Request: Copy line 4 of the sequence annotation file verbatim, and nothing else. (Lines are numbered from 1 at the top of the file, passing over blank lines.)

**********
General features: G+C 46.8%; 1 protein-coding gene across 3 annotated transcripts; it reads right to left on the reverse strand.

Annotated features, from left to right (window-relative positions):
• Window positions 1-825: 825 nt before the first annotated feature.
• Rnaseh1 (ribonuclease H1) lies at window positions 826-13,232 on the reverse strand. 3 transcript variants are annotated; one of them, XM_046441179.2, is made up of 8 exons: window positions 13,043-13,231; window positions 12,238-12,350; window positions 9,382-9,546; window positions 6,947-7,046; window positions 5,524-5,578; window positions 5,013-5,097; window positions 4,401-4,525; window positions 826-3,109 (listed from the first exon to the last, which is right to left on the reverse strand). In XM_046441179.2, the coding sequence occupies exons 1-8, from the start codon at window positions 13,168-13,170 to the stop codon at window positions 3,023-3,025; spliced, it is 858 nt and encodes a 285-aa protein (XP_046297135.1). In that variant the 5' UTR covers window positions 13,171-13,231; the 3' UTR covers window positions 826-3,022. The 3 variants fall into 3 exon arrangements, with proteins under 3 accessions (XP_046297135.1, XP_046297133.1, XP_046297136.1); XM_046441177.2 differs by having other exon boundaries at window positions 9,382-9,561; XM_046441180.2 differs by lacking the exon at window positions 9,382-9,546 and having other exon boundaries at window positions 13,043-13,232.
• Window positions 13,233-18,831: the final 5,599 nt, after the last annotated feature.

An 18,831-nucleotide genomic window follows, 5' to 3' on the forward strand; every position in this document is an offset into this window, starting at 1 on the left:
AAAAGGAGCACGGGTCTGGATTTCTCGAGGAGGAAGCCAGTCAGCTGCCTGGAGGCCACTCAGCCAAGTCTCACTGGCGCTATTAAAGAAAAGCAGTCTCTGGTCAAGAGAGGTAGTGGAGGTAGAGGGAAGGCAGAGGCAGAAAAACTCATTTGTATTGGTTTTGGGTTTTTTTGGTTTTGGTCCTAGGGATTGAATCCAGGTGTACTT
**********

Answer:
• Rnaseh1 (ribonuclease H1) lies at window positions 826-13,232 on the reverse strand. 3 transcript variants are annotated; one of them, XM_046441179.2, is made up of 8 exons: window positions 13,043-13,231; window positions 12,238-12,350; window positions 9,382-9,546; window positions 6,947-7,046; window positions 5,524-5,578; window positions 5,013-5,097; window positions 4,401-4,525; window positions 826-3,109 (listed from the first exon to the last, which is right to left on the reverse strand). In XM_046441179.2, the coding sequence occupies exons 1-8, from the start codon at window positions 13,168-13,170 to the stop codon at window positions 3,023-3,025; spliced, it is 858 nt and encodes a 285-aa protein (XP_046297135.1). In that variant the 5' UTR covers window positions 13,171-13,231; the 3' UTR covers window positions 826-3,022. The 3 variants fall into 3 exon arrangements, with proteins under 3 accessions (XP_046297135.1, XP_046297133.1, XP_046297136.1); XM_046441177.2 differs by having other exon boundaries at window positions 9,382-9,561; XM_046441180.2 differs by lacking the exon at window positions 9,382-9,546 and having other exon boundaries at window positions 13,043-13,232.